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Photo courtesy Stagecoach

Delicious Dinners in COVID-safe Conditions at Stagecoach Tavern


A few years back, I was the hostess at the Stagecoach Tavern on Undermountain Road/Route 41 in Sheffield, Mass., one of the truly most fun jobs I’ve ever had (and they give you dinner!). One of the signature delights of the Stagecoach was and continues to be owner David Rothstein, who has as many tales to tell as the days are long.

Some of those tales relate to the history of the old tavern; David would dine at the bar most weekend evenings and if a tavern guest asked me for the history of the building, the basics of the story would remain the same but the details would sometimes shift, not in a mendacious way but in the way a good comedian or storyteller adapts the tale to suit the audience. I heard the history dozens of times and never got bored with it.

David himself is a story, with chapters that involve his years working as architect Louis Kahn’s model maker, his years as a teacher of architecture at Columbia University in NYC, and his years as a jazz and rock and folk music impresario at the helm of the famous Music Inn, across the road from Tanglewood.

David is a creator and a visionary — and he actually gets quite a few things done. But they shift over time, depending on what’s caught his attention.

Enter David’s son, Casey Meade Rothstein-Fitzpatrick, whose multilayered name gives you a sense of the many loving people who contributed to the upbringing of this spiritual, lovely, excellent new general manager of the Rothstein family’s two enterprises: The Racebrook Lodge and the Stagecoach Tavern.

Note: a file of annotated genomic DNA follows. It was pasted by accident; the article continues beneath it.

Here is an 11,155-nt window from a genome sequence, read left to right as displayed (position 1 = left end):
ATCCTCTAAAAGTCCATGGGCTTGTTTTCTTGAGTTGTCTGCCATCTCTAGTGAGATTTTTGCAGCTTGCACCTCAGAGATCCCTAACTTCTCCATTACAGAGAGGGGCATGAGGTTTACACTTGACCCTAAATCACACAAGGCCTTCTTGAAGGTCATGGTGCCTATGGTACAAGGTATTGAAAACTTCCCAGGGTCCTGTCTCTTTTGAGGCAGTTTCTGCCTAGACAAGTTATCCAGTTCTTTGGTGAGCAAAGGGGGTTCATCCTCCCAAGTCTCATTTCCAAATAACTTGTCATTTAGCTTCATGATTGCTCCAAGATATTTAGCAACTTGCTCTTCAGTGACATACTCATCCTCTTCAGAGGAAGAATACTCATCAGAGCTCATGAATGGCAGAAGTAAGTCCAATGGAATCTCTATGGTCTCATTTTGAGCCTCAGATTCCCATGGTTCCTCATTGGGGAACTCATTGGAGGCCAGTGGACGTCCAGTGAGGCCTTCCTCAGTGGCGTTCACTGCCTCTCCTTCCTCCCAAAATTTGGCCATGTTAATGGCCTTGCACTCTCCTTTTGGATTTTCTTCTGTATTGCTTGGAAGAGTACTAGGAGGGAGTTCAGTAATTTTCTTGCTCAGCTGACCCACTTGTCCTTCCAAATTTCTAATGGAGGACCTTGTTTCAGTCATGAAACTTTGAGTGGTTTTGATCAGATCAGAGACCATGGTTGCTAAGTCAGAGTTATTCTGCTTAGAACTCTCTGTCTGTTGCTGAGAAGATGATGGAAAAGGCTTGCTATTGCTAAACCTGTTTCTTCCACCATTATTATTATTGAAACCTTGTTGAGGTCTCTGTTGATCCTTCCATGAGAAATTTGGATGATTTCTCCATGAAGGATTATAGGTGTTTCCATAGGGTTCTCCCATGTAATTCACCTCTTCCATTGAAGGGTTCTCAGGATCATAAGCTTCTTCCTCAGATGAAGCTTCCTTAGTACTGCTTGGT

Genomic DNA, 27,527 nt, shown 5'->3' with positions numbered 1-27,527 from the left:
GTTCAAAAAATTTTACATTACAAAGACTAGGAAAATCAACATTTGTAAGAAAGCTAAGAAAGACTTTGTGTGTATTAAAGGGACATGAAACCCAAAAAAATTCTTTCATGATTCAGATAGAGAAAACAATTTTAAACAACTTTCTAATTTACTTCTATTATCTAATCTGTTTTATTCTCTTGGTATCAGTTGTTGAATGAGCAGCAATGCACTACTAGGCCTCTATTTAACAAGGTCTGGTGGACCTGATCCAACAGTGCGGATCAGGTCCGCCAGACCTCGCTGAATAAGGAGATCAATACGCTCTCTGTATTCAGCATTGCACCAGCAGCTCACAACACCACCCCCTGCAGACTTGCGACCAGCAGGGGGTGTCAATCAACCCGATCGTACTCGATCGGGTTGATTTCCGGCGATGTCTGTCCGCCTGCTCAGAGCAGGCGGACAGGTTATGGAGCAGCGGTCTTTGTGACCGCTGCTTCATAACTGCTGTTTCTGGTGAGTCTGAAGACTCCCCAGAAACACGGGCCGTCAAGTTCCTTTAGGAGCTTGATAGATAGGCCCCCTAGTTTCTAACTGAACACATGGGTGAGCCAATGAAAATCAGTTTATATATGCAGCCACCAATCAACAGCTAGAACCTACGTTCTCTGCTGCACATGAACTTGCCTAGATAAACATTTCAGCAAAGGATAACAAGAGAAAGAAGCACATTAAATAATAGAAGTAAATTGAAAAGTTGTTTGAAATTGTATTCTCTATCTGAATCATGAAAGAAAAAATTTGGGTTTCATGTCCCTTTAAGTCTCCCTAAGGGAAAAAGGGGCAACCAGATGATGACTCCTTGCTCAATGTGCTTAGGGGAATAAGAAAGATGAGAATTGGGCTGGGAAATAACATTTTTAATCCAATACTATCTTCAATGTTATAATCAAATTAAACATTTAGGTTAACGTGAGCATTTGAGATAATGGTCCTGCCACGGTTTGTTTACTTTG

The Stagecoach has always been fun and historic and picturesque and often delicious. There has been music, there have been wild parties, there have been quiet, romantic, cozy evenings near the fireplace at the bar.

But under Casey’s management, there has also been greater consistency in addition to that wonderful Rothstein family creativity. For a while there, it felt like the restaurant’s culinary direction would change each time a new chef started (and chefs, as we know, can be transient).

With Casey at the bat, the menu is consistently a mix of farm-to-table sophisticated country cooking that nods to the tavern’s history as an English-style pub. The new chef, as of December, is Jesse Holmes.

Casey has also been reconfiguring space in the multi-room eatery, and has found a way to turn the rambling building into the perfect place to dine out safely during the COVID-19 pandemic.

The Stagecoach is made up of cozy nooks. Pre-COVID, Casey had created little private dining rooms. During the pandemic, he has tested out different dining protocols that have included small tables perched along the shores of the Race Brook, out back.

His latest innovation has been to use fabric to separate the dining areas into airy little havens that are reminiscent of childhood tent forts.

The service is friendly, the food is delicious, there’s always a good bartender mixing up fun cocktails. In winter, a fire burns steadily in the fireplace at the center of the room. And if you want to hear that night’s history of the tavern, you can often find David dining at the bar at around 7 p.m. (no promises).

For information and reservations, go to https://rblodge.com/ or call 413-229-2916. Dinner service is Thursday through Sunday.

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